Department of the Army Historical Summary: FY 1970



Although the Vietnam War continued to be a major concern both nationally and militarily during the last year, there was a marked change of direction in the conflict that was promising for the United States and for American armed forces. Following the steady expansion in military strength and combat commitment that occurred between 1965 and 1968, and the general stabilization that took place in 1969, a significant contraction was begun in fiscal year 1970. There were reductions in over-all Army strength, division force structure, troop deployment, combat operations, and battle casualties.

Army strength at the end of June 1970 was 1,322,548—down more than 248,000 from the peak of 1,570,000 reached in June 1968. The over-all reduction was made possible by the withdrawal of about 115,000 American troops from Vietnam, almost 59,000 of them Army. This left a little over 300,000 Army troops in the combat zone in June 1970, as compared with the high of 361,000 in June 1969.

Withdrawn from Vietnam in two increments were the entire 1st Infantry Division, two brigades of the 9th Infantry Division, the 3d Brigade of the 4th Infantry Division, and the 3d Brigade of the 82d Airborne Division. The reduction, the equivalent of 2 1/3 divisions, left six division forces in Vietnam. Inactivations and demobilizations, notably of the 24th Infantry Division, reduced the active Army's division force structure from 19 2/3 to 17 1/3 division force equivalents by year's end.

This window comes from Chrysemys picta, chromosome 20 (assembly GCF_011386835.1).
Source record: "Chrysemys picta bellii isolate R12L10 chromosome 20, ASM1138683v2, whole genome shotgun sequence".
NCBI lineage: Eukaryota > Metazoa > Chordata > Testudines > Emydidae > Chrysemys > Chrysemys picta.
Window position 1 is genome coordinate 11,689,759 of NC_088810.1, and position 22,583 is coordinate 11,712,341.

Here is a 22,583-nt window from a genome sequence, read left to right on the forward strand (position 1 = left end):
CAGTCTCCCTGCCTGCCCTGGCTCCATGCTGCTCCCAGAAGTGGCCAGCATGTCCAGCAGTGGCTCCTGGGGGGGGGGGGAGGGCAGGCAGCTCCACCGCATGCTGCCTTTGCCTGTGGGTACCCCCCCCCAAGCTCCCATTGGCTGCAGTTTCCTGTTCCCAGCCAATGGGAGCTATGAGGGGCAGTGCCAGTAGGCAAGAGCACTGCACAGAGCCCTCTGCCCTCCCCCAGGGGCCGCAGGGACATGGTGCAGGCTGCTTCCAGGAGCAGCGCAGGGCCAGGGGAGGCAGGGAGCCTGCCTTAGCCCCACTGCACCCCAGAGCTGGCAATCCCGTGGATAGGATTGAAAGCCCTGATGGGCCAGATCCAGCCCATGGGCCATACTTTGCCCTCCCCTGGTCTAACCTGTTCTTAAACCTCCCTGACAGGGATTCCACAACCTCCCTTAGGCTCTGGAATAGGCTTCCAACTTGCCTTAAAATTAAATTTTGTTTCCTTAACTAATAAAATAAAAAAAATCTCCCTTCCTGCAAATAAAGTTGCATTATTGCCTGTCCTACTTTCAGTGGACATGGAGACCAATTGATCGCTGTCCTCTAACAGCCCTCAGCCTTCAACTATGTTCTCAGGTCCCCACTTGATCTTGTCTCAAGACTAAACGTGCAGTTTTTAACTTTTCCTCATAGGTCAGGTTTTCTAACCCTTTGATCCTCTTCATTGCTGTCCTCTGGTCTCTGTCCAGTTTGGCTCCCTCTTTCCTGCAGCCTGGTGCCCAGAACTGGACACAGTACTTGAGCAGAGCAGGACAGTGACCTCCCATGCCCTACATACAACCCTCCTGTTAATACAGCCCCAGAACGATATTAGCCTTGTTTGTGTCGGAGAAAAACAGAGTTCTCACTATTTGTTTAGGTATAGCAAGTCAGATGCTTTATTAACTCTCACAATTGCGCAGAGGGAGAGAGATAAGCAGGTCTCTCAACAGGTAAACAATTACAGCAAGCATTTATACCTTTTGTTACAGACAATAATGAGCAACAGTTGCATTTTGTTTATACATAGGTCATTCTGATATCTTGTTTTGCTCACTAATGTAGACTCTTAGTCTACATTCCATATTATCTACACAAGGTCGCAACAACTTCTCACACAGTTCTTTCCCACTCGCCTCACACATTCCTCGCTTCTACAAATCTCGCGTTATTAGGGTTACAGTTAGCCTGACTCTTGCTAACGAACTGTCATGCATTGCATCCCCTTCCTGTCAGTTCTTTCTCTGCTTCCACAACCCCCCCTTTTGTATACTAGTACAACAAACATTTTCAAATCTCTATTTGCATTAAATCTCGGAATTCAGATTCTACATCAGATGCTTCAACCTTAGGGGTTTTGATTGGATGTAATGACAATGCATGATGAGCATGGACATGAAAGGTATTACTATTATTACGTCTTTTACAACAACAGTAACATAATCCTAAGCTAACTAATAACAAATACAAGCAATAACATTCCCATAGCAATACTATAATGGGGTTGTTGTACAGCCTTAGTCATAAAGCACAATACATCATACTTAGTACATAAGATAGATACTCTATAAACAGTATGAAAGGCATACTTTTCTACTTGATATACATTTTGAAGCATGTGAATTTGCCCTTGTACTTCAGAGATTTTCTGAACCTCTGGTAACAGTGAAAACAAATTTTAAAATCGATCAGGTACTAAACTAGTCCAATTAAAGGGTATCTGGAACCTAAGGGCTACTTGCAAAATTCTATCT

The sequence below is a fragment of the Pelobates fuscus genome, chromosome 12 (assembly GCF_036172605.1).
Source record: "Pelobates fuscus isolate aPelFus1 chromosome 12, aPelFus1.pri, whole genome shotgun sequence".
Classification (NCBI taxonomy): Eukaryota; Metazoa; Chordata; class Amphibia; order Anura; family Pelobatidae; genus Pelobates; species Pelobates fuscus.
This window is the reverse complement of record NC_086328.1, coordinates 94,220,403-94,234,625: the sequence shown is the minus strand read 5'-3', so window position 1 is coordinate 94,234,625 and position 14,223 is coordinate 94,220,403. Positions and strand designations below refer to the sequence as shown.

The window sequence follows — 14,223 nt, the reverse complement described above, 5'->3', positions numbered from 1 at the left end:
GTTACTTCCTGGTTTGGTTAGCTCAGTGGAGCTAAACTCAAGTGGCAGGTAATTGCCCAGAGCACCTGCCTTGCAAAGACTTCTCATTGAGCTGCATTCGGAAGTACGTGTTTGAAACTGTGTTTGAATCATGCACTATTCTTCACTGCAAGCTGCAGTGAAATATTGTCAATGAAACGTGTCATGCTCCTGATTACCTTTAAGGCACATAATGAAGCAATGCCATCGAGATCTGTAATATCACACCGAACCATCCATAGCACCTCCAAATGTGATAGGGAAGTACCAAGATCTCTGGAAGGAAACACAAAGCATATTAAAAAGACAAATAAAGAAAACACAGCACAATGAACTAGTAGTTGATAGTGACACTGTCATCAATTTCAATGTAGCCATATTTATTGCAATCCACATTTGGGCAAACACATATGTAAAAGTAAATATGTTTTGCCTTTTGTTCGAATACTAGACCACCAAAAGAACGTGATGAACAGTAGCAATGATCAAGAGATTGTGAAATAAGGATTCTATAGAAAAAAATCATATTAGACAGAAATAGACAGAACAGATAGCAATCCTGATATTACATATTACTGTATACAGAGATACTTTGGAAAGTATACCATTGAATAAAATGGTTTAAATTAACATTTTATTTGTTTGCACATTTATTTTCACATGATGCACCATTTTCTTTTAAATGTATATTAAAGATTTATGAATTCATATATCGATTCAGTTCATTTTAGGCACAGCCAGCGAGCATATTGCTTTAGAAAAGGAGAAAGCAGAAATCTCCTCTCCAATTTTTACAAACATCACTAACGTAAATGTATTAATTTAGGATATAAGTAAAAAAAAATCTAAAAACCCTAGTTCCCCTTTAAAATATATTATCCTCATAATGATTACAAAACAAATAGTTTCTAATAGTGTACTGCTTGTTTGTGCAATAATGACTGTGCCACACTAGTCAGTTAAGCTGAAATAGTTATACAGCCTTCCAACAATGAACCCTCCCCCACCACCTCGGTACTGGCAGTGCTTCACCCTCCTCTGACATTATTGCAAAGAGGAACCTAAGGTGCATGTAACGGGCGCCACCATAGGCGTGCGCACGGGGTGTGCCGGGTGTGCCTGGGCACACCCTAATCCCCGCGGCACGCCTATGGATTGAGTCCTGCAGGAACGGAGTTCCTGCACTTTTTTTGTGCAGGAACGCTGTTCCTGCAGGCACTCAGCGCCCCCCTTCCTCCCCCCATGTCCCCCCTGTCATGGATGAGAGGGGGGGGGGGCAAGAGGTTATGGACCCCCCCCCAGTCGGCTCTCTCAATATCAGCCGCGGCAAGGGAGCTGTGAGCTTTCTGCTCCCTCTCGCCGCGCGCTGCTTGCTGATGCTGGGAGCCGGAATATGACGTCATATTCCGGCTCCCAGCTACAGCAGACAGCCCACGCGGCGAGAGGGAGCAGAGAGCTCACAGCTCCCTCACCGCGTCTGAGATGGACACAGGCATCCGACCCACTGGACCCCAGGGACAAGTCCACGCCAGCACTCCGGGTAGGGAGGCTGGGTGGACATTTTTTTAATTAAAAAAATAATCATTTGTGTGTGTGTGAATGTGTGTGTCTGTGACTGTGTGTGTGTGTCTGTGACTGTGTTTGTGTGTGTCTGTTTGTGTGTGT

Initial withdrawals were justified by the course of events. For the most part, American, Republic of Vietnam, and Free World Military Assistance forces held the initiative throughout South Vietnam following a long period of search and destroy operations that inflicted progressively heavier losses on the Viet Cong and the North Vietnamese. Infiltration routes were regularly interdicted. The enemy's logistic base was uncovered site by site, and large stores of food, equipment, and arms were captured or destroyed. Pacification activities were expanded concurrently, weakening the enemy's hold on the populace and strengthening the Saigon government's popular support. Moreover, major operations against enemy sanctuaries in neighboring Cambodia in May and June 1970


seriously affected the enemy's ability to carry out operations in South Vietnam.

Vietnamization of the war became a central theme of American policy and the focus of American effort during the year. As the major task of equipping and training Republic of Vietnam units progressed, indigenous forces began to assume a more prominent combat role while U.S. forces turned their attention increasingly to consolidation and eventual disengagement.

The acceleration of troop deployment to Southeast Asia from the summer of 1965 to the summer of 1969 and the broadening of the fighting had produced a steady increase in U.S. casualties; monthly tolls, for example, ran as high as 1,363 soldiers killed in February and 8,298 wounded in March of 1968. Army losses were the greatest among the services.

By fiscal year 1970, on the other hand, the enemy had been severely punished, the level of combat had dropped, a troop withdrawal was in progress, and Republic of Vietnam forces were assuming increasing battlefield responsibility. Despite the operations in Cambodia, American casualties dropped sharply. Weekly losses for all services fell to three-year lows, and for the first time American casualties were less than those sustained by the Republic of Vietnam. By June 30, 1970, the United States had lost 43,000 soldiers killed over the full course of the war, including eight general officers; another 285,000 had been wounded in action, about half of whom required hospital care. The Army's total war casualties were 28,011 soldiers killed and 183,760 wounded in the 9 ½ years of American military involvement.